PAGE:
1 x 1-hour lecture weekly
1 x 2-hour workshop weekly
1 x 2-hour excursion per semester
1 Admission into BEDECSEBDS-B Education (Early Childhood & Special Ed), B Disability Studies
1a Admission into BEDPRSEBDS-B Education (Primary R-7 & Special Ed), B Disability Studies
1b Admission into BEDMSSEBDS-B Education (Middle & Secondary/Special Ed), B Disability Studies
1c Admission into BEDSEOS-Bachelor of Education (Special Education)
1d Admission into BEDSBSE-Bachelor of Education (Secondary), Bachelor of Special Education
1e Admission into BEDECBSE-Bachelor of Education (Early Childhood), Bachelor of Special Education
1f Admission into BEDPRBSE-Bachelor of Education (Primary), Bachelor of Special Education
1g Admission into BDDE-Bachelor of Disability and Developmental Education
1h Admission into BDCI-Bachelor of Disability and Community Inclusion
Must Satisfy: ((1 or 1a or 1b or 1c or 1d or 1e or 1f or 1g or 1h))
Enrolment not permitted
1 of EDSP4001, EDSP9024 has been successfully completed
Assignment(s); Project; Fieldwork; Tutorial participation.
Topic description

Special education is a complex and constantly evolving field. This topic provides students with an overview of the field of special education and its development in a broader historical and social context. Students are introduced to key terminology and foundational concepts, and a variety of perspectives and models of assessment, intervention and support in special education. Students explore a philosophy of inclusion and its associated practices in and implications for contemporary schools and service settings. Students engage with a range of contemporary and topical issues related to Special Education, critically analysing their depiction in society and the media and evaluating relevant current research.

Educational aims

This topic aims to introduce students to the field of special education and to develop students' understanding of the following broad special education principles:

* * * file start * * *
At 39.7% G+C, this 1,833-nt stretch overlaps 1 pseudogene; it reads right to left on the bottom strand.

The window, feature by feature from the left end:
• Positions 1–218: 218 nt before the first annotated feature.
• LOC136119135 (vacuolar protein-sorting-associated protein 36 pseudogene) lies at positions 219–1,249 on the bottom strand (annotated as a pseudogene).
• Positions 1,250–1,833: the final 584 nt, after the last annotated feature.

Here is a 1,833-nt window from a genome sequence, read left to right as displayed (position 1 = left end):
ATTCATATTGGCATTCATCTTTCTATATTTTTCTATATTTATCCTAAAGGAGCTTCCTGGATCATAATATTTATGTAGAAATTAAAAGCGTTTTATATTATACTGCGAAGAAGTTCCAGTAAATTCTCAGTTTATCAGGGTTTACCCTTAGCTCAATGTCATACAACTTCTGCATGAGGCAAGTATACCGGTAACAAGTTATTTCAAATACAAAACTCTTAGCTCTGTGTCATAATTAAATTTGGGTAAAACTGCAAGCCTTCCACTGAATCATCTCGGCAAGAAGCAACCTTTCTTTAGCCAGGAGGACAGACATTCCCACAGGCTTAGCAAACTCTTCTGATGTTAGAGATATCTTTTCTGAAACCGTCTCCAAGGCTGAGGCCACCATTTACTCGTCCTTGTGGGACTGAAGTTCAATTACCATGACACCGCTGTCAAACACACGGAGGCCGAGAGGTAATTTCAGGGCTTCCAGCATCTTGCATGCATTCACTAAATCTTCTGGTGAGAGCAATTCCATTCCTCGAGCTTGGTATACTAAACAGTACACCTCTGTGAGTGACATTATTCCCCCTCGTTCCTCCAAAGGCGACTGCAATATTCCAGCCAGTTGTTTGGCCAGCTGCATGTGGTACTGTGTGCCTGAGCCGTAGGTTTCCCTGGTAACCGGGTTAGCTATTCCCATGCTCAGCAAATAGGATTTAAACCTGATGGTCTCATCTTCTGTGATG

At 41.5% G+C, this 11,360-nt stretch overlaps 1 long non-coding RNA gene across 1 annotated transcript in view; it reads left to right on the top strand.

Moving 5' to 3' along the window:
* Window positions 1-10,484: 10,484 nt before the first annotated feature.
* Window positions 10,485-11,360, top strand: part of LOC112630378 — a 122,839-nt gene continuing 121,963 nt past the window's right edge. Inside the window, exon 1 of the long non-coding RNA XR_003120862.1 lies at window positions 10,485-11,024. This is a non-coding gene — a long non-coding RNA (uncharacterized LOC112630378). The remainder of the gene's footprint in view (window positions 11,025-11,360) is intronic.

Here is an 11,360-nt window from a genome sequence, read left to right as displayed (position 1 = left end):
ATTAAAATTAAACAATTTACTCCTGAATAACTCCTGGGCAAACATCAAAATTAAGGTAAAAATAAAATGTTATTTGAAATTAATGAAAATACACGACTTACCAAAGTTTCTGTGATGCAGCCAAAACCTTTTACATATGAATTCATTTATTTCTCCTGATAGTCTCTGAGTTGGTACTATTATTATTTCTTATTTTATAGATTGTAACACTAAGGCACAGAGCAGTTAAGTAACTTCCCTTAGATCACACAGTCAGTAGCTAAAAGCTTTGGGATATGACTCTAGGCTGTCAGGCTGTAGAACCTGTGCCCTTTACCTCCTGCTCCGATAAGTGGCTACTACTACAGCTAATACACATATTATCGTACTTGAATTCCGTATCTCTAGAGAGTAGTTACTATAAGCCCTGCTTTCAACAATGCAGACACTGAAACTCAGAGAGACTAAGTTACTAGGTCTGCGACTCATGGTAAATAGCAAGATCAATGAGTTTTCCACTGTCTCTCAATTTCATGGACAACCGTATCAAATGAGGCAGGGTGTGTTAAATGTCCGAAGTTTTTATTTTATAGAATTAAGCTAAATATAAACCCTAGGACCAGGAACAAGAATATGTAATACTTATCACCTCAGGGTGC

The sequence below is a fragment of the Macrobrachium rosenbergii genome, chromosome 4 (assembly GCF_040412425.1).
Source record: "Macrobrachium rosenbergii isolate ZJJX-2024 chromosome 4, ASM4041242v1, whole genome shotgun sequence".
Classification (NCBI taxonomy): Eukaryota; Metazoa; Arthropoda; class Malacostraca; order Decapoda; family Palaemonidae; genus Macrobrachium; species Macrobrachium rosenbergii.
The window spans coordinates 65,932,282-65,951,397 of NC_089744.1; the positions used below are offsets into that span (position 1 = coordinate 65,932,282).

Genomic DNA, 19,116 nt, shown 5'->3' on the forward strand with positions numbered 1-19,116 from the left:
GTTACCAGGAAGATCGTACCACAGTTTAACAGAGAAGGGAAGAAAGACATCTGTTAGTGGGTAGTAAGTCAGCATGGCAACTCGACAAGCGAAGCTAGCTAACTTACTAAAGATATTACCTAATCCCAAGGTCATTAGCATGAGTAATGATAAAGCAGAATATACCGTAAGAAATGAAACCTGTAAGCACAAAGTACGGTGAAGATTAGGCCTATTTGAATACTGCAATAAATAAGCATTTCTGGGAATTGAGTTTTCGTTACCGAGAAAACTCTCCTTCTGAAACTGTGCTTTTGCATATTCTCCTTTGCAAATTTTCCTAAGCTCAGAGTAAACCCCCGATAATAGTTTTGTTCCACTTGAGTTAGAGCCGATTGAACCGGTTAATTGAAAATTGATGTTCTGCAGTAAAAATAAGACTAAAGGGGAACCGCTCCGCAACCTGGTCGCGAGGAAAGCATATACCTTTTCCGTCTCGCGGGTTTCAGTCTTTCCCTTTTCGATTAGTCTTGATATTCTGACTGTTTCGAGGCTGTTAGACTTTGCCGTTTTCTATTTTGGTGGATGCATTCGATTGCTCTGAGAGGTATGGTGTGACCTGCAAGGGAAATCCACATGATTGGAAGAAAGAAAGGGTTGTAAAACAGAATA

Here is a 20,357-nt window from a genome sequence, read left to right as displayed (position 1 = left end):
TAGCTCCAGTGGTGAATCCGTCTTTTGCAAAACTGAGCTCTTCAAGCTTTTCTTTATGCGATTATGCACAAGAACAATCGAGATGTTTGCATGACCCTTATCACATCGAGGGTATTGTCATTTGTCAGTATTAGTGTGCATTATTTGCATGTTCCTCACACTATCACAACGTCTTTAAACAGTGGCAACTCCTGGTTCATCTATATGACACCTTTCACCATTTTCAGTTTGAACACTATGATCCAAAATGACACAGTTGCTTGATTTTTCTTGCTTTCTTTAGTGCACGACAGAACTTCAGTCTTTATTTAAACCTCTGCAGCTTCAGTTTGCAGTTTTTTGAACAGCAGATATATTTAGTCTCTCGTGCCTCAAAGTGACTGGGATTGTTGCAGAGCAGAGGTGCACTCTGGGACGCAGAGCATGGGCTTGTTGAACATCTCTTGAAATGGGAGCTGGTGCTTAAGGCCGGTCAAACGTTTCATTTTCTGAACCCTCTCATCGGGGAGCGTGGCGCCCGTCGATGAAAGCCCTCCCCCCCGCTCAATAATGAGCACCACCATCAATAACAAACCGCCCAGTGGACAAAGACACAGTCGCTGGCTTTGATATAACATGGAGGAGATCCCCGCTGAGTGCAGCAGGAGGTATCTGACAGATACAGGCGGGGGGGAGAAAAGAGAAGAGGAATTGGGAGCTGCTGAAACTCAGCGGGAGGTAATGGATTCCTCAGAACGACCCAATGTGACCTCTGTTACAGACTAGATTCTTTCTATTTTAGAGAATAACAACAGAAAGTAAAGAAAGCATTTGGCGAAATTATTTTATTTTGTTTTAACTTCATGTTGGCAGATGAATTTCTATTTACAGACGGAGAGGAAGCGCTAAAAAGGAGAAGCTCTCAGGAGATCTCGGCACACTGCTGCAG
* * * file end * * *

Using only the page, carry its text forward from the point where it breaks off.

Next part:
• The field of special education is an evolving discipline based on philosophies, evidence-based principles and theories, relevant laws and policies, diverse and historical points of view, and human issues that have influenced and continue to influence the field and the education and treatment of individuals with exceptional needs both in school and society
  • The beliefs, traditions, and values across and within cultures can affect relationships among and between students, their families, and the school community
  • Inclusive educational practices promote access to, participation in and achievement in relation to quality curriculum for all students
  • The special educator's selection, adaptation, and creation of materials and instructional variables is guided by an understanding of the implications of an individual's unique characteristics and of the relationships of special education to the organisations and functions of schools, school systems, and other agencies
  • Professionals work collaboratively to promote transdisciplinary teaming as an integrated approach to teaching and learning
Expected learning outcomes
On completion of this topic you will be expected to be able to:

  1. Discuss historical and social developments that have shaped the field of special education
  2. Define key terminology, concepts, roles and service models in special education
  3. Discuss legal and ethical professional practice standards and relevant policies and their implications for students across a range of settings
  4. Critically analyse research evidence and evaluate contemporary claims related to special education
  5. Evaluate the extent to which specific learning environments foster cultural understanding, safety and emotional well-being, positive social interactions, and active engagement and encourage the independence, self-motivation, self-direction, personal empowerment, and self-advocacy of individuals with diverse learning needs

Key dates and timetable

(1), (2)

Each class is numbered in brackets.
Where more than one class is offered, students normally attend only one.

Classes are held weekly unless otherwise indicated.


If you are enrolled for this topic, but all classes for one of the activities (eg tutorials) are full,
contact your College Office for assistance. Full classes frequently occur near the start of semester.

Students may still enrol in topics with full classes as more places will be made available as needed.

If this padlock appears next to an activity name (eg Lecture), then class registration is closed for this activity.

Class registration normally closes at the end of week 2 of each semester.

Classes in a stream are grouped so that the same students attend all classes in that stream.
Registration in the stream will result in registration in all classes.
  Unless otherwise advised, classes are not held during semester breaks or on public holidays.